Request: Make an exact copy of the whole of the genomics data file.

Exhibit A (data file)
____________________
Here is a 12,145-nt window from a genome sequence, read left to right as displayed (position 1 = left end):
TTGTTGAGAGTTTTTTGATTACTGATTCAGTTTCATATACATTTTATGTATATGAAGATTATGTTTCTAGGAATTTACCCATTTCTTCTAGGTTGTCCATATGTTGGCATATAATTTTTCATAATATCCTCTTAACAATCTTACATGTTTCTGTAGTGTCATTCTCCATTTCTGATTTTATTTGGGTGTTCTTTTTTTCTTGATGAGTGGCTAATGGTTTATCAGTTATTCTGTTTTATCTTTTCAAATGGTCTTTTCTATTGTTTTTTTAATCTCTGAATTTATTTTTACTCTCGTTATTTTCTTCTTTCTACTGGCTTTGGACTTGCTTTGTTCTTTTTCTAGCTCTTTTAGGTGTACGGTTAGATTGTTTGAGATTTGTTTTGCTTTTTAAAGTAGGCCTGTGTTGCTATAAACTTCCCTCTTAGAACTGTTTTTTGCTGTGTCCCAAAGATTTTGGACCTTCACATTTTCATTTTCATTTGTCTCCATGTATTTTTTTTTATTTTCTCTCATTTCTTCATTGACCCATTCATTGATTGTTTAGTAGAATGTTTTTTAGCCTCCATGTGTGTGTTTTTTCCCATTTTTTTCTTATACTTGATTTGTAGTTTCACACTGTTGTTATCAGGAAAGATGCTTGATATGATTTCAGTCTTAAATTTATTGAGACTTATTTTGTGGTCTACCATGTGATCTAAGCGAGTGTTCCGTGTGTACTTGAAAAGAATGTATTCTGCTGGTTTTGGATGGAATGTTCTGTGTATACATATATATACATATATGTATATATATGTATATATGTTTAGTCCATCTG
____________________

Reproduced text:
Here is a 12,145-nt window from a genome sequence, read left to right as displayed (position 1 = left end):
TTGTTGAGAGTTTTTTGATTACTGATTCAGTTTCATATACATTTTATGTATATGAAGATTATGTTTCTAGGAATTTACCCATTTCTTCTAGGTTGTCCATATGTTGGCATATAATTTTTCATAATATCCTCTTAACAATCTTACATGTTTCTGTAGTGTCATTCTCCATTTCTGATTTTATTTGGGTGTTCTTTTTTTCTTGATGAGTGGCTAATGGTTTATCAGTTATTCTGTTTTATCTTTTCAAATGGTCTTTTCTATTGTTTTTTTAATCTCTGAATTTATTTTTACTCTCGTTATTTTCTTCTTTCTACTGGCTTTGGACTTGCTTTGTTCTTTTTCTAGCTCTTTTAGGTGTACGGTTAGATTGTTTGAGATTTGTTTTGCTTTTTAAAGTAGGCCTGTGTTGCTATAAACTTCCCTCTTAGAACTGTTTTTTGCTGTGTCCCAAAGATTTTGGACCTTCACATTTTCATTTTCATTTGTCTCCATGTATTTTTTTTTATTTTCTCTCATTTCTTCATTGACCCATTCATTGATTGTTTAGTAGAATGTTTTTTAGCCTCCATGTGTGTGTTTTTTCCCATTTTTTTCTTATACTTGATTTGTAGTTTCACACTGTTGTTATCAGGAAAGATGCTTGATATGATTTCAGTCTTAAATTTATTGAGACTTATTTTGTGGTCTACCATGTGATCTAAGCGAGTGTTCCGTGTGTACTTGAAAAGAATGTATTCTGCTGGTTTTGGATGGAATGTTCTGTGTATACATATATATACATATATGTATATATATGTATATATGTTTAGTCCATCTG